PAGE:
Also requested by the department is $84,873 to fund an appeals co-ordinator position. The job of the co-ordinator is to oversee the city’s subdivision and development appeal board, the Red Deer Appeal and Review Board and the Regional Assessment Review Board.
Red Deer’s city manager is recommending spending $90,000 in the 2012 budget to improve the way municipal performance is measured.
Craig Curtis says in a budget presentation document that the city started compiling performance measures and benchmarking initiatives in the 1990s, but later abandoned the project.
“The city is behind many other municipalities in terms of being able to accurately measure its performance,” he says.
Besides helping with decision making, the Internal Charter would also renew the city’s quarterly and annual reporting system and design a budget that matches outcomes with resources.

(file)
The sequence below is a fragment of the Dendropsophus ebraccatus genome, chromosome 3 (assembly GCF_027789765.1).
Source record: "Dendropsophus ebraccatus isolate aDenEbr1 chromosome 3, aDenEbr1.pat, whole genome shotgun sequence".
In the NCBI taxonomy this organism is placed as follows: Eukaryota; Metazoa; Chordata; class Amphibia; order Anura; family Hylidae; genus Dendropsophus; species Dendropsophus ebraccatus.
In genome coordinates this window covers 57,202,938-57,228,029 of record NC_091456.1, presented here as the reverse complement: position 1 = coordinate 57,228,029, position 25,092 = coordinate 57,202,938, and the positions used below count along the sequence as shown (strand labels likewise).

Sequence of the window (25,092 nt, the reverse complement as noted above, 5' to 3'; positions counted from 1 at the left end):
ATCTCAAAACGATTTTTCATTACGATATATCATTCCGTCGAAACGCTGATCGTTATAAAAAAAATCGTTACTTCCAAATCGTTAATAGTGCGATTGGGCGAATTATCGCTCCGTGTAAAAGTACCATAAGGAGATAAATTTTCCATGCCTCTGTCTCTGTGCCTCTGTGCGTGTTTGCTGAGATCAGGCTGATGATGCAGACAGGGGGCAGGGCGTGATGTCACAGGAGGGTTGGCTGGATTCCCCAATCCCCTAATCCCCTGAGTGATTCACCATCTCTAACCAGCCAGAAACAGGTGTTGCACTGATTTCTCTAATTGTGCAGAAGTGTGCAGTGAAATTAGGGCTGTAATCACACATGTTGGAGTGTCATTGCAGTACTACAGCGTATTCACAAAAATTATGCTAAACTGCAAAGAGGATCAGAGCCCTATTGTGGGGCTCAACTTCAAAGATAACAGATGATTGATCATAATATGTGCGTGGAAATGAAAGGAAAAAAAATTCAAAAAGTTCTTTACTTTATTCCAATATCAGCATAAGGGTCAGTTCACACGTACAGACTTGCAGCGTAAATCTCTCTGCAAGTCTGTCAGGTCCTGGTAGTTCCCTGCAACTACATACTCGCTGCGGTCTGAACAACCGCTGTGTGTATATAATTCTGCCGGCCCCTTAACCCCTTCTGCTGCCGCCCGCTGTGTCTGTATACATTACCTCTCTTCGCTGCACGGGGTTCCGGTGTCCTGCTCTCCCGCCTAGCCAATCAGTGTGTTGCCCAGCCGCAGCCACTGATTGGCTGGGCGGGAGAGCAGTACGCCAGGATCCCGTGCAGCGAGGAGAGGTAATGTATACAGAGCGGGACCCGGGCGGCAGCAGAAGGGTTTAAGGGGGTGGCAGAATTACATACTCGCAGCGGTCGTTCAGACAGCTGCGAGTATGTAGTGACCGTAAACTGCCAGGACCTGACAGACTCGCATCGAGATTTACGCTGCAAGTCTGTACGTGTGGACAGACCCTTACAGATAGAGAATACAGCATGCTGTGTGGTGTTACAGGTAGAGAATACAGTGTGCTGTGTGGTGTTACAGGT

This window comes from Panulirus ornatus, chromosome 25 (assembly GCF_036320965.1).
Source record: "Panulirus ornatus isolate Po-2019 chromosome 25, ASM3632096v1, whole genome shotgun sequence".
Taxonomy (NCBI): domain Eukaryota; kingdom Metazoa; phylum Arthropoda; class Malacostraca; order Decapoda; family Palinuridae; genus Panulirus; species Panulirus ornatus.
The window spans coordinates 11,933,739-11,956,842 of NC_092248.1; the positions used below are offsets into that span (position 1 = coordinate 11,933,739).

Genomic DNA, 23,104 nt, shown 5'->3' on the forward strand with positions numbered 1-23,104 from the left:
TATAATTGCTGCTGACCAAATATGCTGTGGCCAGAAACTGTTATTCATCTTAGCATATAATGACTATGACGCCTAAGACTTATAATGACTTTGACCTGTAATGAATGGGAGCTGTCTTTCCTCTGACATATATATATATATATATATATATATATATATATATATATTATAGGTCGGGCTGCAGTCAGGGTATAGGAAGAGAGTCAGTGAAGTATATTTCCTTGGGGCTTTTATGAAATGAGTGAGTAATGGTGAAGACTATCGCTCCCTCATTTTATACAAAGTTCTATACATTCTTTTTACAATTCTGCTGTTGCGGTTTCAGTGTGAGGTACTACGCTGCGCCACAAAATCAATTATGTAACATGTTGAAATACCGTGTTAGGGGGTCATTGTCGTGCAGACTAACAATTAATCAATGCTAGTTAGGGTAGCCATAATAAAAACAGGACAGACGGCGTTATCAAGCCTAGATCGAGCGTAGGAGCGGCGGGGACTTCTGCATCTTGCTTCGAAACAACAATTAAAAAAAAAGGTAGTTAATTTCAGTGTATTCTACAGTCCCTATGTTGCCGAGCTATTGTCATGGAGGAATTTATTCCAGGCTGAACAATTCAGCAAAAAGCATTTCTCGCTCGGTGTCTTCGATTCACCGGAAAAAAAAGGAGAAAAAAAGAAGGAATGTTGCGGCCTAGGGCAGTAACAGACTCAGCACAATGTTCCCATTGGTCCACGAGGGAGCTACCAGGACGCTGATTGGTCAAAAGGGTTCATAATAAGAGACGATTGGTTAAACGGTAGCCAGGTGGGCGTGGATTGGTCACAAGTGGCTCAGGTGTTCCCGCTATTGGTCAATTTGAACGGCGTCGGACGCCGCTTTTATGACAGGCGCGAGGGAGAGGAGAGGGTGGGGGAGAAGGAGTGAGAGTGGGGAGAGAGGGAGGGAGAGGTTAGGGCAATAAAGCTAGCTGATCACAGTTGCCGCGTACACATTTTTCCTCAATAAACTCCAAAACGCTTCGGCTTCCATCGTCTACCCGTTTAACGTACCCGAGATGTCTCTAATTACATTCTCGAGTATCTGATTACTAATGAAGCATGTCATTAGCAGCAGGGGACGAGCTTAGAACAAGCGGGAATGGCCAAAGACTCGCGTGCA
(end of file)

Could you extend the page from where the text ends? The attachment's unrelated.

The charter could also look at the effectiveness of adopting a three-year budget as some municipalities have.
Aboriginal employment plan kept
Red Deer’s budget recommends $120,000 be spent over two years keeping an aboriginal employment program going. The money would provide six months of job training for a dozen aboriginal candidates.
Marge Wray, the city’s human resources manager, said the provincial government will match the city’s contribution to the program, which has already proven a success.
The initiative was begun several years ago and after a slow start there are now six candidates employed full-time with the city. Others have found work elsewhere.
Also requested is $35,000 to develop a new system to provide effective performance feedback for employees. A workplace Climate Survey undertaken by the city showed workers wanted more feedback from supervisors.
Wray said the money will be used to provide additional training and coaching skills for supervisors.
— copyright Red Deer Advocate